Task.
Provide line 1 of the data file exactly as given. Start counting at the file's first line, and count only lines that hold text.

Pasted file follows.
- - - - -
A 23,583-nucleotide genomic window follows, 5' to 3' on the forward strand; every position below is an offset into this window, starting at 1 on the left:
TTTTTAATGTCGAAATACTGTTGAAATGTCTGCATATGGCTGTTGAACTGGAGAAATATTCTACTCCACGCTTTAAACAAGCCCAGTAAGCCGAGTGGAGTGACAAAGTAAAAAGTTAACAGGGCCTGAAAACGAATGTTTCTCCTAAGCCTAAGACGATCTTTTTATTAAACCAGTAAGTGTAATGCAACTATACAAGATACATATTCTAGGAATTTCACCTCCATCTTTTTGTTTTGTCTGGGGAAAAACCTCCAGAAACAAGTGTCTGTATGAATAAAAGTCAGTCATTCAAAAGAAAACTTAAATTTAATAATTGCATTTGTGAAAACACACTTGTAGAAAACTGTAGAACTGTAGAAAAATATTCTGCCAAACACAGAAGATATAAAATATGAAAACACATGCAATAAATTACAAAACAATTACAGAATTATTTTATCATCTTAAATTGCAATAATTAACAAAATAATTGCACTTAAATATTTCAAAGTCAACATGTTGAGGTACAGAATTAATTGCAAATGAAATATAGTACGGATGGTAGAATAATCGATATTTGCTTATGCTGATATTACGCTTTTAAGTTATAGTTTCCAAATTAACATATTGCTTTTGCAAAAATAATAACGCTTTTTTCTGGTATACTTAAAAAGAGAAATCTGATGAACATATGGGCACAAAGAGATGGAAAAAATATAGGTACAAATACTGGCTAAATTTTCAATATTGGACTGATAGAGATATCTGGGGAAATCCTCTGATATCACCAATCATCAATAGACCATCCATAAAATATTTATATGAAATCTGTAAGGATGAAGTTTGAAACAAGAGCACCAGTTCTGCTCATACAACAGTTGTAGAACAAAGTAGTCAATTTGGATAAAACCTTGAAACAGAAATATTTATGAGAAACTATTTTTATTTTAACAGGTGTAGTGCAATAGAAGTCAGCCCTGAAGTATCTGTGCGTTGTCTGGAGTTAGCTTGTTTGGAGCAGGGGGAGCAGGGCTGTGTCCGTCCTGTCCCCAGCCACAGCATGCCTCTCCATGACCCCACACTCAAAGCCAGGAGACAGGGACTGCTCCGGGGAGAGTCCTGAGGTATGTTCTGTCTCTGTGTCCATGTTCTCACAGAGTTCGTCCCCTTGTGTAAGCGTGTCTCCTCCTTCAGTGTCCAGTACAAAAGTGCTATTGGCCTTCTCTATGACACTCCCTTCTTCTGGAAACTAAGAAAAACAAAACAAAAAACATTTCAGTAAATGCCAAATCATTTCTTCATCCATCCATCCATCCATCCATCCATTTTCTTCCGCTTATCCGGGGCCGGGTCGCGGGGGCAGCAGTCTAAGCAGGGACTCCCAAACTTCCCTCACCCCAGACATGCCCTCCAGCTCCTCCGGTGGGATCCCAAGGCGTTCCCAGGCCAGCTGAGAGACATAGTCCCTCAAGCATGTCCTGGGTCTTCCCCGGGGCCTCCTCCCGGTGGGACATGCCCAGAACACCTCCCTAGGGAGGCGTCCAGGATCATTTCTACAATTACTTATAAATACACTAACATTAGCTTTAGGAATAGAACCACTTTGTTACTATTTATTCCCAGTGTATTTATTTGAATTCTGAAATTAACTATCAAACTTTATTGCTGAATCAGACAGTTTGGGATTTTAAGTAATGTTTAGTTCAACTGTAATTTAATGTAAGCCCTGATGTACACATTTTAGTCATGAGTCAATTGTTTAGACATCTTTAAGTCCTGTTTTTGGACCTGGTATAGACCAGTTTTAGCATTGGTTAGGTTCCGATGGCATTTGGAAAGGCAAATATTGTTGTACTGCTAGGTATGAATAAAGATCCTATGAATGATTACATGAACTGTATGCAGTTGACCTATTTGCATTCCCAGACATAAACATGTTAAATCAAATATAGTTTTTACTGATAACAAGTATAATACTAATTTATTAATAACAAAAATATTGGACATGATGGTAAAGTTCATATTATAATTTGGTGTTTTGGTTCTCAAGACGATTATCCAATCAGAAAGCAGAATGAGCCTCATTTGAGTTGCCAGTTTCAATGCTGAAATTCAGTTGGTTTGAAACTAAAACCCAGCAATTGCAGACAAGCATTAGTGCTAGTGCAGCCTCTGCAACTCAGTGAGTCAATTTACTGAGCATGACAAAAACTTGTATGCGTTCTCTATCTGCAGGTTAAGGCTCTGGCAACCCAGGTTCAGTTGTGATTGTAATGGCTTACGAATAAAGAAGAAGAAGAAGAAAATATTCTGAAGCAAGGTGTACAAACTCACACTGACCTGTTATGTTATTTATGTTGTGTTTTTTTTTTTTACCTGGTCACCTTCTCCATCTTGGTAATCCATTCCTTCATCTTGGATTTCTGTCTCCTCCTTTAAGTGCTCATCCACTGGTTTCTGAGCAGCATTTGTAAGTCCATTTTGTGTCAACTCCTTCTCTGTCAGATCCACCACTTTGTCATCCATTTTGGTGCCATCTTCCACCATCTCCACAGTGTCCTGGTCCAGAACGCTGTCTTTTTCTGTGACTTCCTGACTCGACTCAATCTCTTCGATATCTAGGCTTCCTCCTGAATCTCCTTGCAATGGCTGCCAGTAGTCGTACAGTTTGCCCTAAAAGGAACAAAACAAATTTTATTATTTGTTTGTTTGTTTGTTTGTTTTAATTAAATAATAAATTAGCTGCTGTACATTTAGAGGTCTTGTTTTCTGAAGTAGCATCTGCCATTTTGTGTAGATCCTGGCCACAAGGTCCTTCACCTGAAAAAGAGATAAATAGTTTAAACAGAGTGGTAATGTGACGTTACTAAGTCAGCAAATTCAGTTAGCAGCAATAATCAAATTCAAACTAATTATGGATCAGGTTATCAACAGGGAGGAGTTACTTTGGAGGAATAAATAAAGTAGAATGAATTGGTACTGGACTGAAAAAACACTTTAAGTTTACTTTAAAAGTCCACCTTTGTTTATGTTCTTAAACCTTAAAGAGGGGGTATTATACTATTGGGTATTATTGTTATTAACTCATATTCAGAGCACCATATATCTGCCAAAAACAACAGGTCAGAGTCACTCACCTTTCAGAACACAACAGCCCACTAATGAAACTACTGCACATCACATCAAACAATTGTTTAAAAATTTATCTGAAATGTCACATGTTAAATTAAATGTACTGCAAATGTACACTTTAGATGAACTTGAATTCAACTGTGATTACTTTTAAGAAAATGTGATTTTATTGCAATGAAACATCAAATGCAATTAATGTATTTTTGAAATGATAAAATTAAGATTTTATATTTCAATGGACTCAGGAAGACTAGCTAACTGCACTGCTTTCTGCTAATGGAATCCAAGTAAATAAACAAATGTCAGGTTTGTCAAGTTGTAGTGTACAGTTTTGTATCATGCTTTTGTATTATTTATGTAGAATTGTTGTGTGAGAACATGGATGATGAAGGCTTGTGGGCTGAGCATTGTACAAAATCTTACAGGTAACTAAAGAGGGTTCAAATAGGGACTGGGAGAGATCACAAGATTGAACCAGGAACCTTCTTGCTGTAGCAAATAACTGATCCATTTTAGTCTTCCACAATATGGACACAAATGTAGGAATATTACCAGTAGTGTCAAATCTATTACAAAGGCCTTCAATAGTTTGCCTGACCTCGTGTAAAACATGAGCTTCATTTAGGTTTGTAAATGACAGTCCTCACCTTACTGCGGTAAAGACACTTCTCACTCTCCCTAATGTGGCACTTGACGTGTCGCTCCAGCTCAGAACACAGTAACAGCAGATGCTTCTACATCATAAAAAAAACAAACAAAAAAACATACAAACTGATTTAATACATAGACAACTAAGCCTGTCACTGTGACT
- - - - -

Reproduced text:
A 23,583-nucleotide genomic window follows, 5' to 3' on the forward strand; every position below is an offset into this window, starting at 1 on the left: